“I made it,” I thought to myself as I stepped off the plane in Dublin. I was tired — so very tired — but the day there had only just begun. I pushed away that feeling and reminded myself that I was finally in Ireland.
I can hazily recall making my way through the airport and hearing hearty Irish accents around me. I was greeted by a few people who ushered me into a cab. I sat silently as we rode down the left side of the narrow streets and the cabbie asked me and the others seated beside me where we were from and where we were going.
The hotel we stayed at was in Portmarnock, beside the Irish Sea. I walked along the rocky coast and picked a few wildflowers to press later on.
I dreamed of traveling to the country for years. There was something about it that drew me to it. I’m not sure if it was the history, the people or the landscape.
Whatever it was, I wasn’t disappointed.
The seven-hour trip I took across the Atlantic in 2014 was my very first flight. At 21 years old, I found I was one of very few in the group of students studying abroad who had never been on a plane before.
I would study in Galway for two months for a summer semester. I elected to take a trip during the summer so I wouldn’t be away from home for long — after all, it was my first time traveling such a great distance and staying in a foreign country for an extended period of time.
Little did I know I would leave wishing I had more time. Ireland taught me that home is a feeling, not a place.
I explored crumbling castles and ventured through a passage tomb older than the ancient pyramids. I learned about the country’s history and current political climate. I stood on strikingly green cliffs overlooking the ocean and listened to people chatter away in Gaelic. The scent of smoky peat fires hung in the air as I entered buildings with thatched roofs and listened to music in tiny pubs and watched the locals dance. I went to horse races and drank a Guinness. I took a ferry to the Aran Islands and biked through Killarney National Park.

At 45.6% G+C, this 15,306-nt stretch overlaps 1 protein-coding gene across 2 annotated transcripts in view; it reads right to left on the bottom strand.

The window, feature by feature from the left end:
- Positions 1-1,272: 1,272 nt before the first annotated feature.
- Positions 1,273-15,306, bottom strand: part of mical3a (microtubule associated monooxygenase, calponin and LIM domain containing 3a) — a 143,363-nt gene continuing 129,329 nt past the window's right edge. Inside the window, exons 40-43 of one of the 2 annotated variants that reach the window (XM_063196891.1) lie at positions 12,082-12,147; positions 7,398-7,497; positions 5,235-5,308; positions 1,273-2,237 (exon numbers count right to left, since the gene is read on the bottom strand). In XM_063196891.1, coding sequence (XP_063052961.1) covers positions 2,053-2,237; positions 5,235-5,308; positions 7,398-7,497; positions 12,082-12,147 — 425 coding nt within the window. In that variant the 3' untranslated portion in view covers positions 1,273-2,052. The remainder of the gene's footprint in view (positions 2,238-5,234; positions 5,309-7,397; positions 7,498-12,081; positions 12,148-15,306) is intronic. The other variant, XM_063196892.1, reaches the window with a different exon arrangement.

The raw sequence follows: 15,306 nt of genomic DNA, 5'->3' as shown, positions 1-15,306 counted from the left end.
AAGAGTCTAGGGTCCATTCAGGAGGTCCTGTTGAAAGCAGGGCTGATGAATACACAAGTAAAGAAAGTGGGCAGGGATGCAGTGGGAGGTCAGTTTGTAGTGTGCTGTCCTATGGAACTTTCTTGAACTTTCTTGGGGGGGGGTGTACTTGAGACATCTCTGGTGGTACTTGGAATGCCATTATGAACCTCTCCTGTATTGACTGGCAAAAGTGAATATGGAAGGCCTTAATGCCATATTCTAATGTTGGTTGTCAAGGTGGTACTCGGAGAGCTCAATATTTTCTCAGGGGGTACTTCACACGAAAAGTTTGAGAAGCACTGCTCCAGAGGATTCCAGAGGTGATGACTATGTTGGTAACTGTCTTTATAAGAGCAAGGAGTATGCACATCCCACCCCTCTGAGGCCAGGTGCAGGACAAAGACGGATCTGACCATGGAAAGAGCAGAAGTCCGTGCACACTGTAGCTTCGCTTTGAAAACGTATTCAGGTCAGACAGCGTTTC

I was absolutely enchanted by the country — I felt like I had walked straight into a storybook.
When the time came to leave and I glided back into Logan Airport to be greeted by my mother and my boyfriend, Ryan, I was filled with a warring mixture of overwhelming happiness to see them and overwhelming sadness to have left Ireland behind.
Ryan took the brunt of my sadness during the rest of that summer and listened to my stories intently as I rambled on about places he had never seen and things he had never done. He recognized I was missing the feeling of the place, so he suggested we check out a some local spots that might remind me of the country I had come to love so much.
He brought me to Geaghan’s Pub and Craft Brewery, where we sat down and had a meal. Though nothing could compare to Ireland itself, I found comfort in the place and its many signs in Gaelic that were hung throughout the space. Geaghan’s Pub and Craft Brewery open in 1975, according to the restaurant and brewery’s website. “Owners John and Arline Geaghan, opened the restaurant located near a local roundhouse (a place where trains were repaired and turned around on the tracks). Since many of the customers worked at the roundhouse, it was a natural theme. But even back then, there was an undercurrent of Irish items being accumulated and hung on the walls.”
Later on in the summer, we made our way to Paddy Murphy’s for the first time. The dimly lit pub was filled with people, just like the pubs always were in Ireland. The ceiling — though I’m unsure what style it should be called — reminded me of one I had seen in The Crown Bar in Belfast, Northern Ireland. Beer flowed and food came to us in heaping plates, live music played in the background and I realized that with Ryan’s help, I found places in Bangor that reminded me of a place far away.
Bangor was still new and not yet my home, as I was living in Orono at the time. But for a moment Bangor gave me a taste of Maine and Ireland — two places I didn’t think could coexist.
I have yet to return to Ireland, but I’ve occasionally gone to Geaghan’s and Paddy Murphy’s in the time I’ve been here. Neither of those places could have been built without a soul behind them that loved Ireland as well. I think that’s important to remember when visiting restaurants that represent other countries. The people behind them have a love for the country and culture they’ve attempted to recreate in a small space, and, in my opinion, both Bangor businesses have brought a small piece of Ireland right here to Maine.